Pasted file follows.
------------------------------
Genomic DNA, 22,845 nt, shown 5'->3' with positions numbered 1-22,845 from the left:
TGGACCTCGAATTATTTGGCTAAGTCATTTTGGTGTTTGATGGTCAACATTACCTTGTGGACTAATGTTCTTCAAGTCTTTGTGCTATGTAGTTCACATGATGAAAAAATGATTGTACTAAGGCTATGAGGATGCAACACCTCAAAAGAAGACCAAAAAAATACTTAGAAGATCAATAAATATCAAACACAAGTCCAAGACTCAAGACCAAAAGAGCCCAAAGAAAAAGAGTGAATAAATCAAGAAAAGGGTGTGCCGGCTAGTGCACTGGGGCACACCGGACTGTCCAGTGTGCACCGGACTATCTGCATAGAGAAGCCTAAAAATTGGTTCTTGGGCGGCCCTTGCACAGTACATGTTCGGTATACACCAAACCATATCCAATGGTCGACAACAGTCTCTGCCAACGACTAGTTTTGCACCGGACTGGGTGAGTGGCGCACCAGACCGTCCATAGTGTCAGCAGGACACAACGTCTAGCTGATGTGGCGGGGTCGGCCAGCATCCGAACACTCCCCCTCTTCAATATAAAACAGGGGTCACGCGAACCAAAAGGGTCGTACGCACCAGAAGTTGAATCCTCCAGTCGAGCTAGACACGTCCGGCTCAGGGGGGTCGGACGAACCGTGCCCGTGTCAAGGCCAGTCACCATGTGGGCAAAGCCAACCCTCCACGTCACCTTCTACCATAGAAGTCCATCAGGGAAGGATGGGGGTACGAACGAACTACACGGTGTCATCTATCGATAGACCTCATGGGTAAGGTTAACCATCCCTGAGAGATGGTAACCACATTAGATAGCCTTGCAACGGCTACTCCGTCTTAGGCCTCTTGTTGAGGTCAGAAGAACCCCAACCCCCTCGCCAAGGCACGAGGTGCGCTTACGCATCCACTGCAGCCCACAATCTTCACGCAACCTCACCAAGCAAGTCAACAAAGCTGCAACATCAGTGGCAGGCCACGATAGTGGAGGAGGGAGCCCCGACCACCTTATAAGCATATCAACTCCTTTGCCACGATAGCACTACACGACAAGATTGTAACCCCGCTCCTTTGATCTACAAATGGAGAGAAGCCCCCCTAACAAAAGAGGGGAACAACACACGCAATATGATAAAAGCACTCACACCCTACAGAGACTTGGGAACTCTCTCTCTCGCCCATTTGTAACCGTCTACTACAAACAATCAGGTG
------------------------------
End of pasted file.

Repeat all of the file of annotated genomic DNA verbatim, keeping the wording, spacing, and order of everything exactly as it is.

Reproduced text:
Genomic DNA, 22,845 nt, shown 5'->3' with positions numbered 1-22,845 from the left:
TGGACCTCGAATTATTTGGCTAAGTCATTTTGGTGTTTGATGGTCAACATTACCTTGTGGACTAATGTTCTTCAAGTCTTTGTGCTATGTAGTTCACATGATGAAAAAATGATTGTACTAAGGCTATGAGGATGCAACACCTCAAAAGAAGACCAAAAAAATACTTAGAAGATCAATAAATATCAAACACAAGTCCAAGACTCAAGACCAAAAGAGCCCAAAGAAAAAGAGTGAATAAATCAAGAAAAGGGTGTGCCGGCTAGTGCACTGGGGCACACCGGACTGTCCAGTGTGCACCGGACTATCTGCATAGAGAAGCCTAAAAATTGGTTCTTGGGCGGCCCTTGCACAGTACATGTTCGGTATACACCAAACCATATCCAATGGTCGACAACAGTCTCTGCCAACGACTAGTTTTGCACCGGACTGGGTGAGTGGCGCACCAGACCGTCCATAGTGTCAGCAGGACACAACGTCTAGCTGATGTGGCGGGGTCGGCCAGCATCCGAACACTCCCCCTCTTCAATATAAAACAGGGGTCACGCGAACCAAAAGGGTCGTACGCACCAGAAGTTGAATCCTCCAGTCGAGCTAGACACGTCCGGCTCAGGGGGGTCGGACGAACCGTGCCCGTGTCAAGGCCAGTCACCATGTGGGCAAAGCCAACCCTCCACGTCACCTTCTACCATAGAAGTCCATCAGGGAAGGATGGGGGTACGAACGAACTACACGGTGTCATCTATCGATAGACCTCATGGGTAAGGTTAACCATCCCTGAGAGATGGTAACCACATTAGATAGCCTTGCAACGGCTACTCCGTCTTAGGCCTCTTGTTGAGGTCAGAAGAACCCCAACCCCCTCGCCAAGGCACGAGGTGCGCTTACGCATCCACTGCAGCCCACAATCTTCACGCAACCTCACCAAGCAAGTCAACAAAGCTGCAACATCAGTGGCAGGCCACGATAGTGGAGGAGGGAGCCCCGACCACCTTATAAGCATATCAACTCCTTTGCCACGATAGCACTACACGACAAGATTGTAACCCCGCTCCTTTGATCTACAAATGGAGAGAAGCCCCCCTAACAAAAGAGGGGAACAACACACGCAATATGATAAAAGCACTCACACCCTACAGAGACTTGGGAACTCTCTCTCTCGCCCATTTGTAACCGTCTACTACAAACAATCAGGTG